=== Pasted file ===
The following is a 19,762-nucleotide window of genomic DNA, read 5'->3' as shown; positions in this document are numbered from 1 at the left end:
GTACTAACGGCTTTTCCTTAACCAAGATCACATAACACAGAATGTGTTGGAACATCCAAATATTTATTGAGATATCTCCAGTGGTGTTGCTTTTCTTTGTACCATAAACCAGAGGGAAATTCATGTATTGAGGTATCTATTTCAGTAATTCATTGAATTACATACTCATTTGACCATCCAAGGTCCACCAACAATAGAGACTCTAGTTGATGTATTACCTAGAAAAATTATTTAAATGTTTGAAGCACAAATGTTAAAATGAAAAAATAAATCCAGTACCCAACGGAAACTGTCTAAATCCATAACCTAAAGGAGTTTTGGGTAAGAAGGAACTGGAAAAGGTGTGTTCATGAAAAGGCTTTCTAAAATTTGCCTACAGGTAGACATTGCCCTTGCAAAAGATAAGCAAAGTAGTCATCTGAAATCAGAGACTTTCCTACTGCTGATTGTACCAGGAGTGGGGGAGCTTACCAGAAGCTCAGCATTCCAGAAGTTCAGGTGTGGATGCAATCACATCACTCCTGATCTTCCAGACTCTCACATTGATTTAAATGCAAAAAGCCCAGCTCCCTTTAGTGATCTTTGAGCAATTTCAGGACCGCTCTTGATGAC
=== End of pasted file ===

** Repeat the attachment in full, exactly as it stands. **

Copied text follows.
The following is a 19,762-nucleotide window of genomic DNA, read 5'->3' as shown; positions in this document are numbered from 1 at the left end:
GTACTAACGGCTTTTCCTTAACCAAGATCACATAACACAGAATGTGTTGGAACATCCAAATATTTATTGAGATATCTCCAGTGGTGTTGCTTTTCTTTGTACCATAAACCAGAGGGAAATTCATGTATTGAGGTATCTATTTCAGTAATTCATTGAATTACATACTCATTTGACCATCCAAGGTCCACCAACAATAGAGACTCTAGTTGATGTATTACCTAGAAAAATTATTTAAATGTTTGAAGCACAAATGTTAAAATGAAAAAATAAATCCAGTACCCAACGGAAACTGTCTAAATCCATAACCTAAAGGAGTTTTGGGTAAGAAGGAACTGGAAAAGGTGTGTTCATGAAAAGGCTTTCTAAAATTTGCCTACAGGTAGACATTGCCCTTGCAAAAGATAAGCAAAGTAGTCATCTGAAATCAGAGACTTTCCTACTGCTGATTGTACCAGGAGTGGGGGAGCTTACCAGAAGCTCAGCATTCCAGAAGTTCAGGTGTGGATGCAATCACATCACTCCTGATCTTCCAGACTCTCACATTGATTTAAATGCAAAAAGCCCAGCTCCCTTTAGTGATCTTTGAGCAATTTCAGGACCGCTCTTGATGAC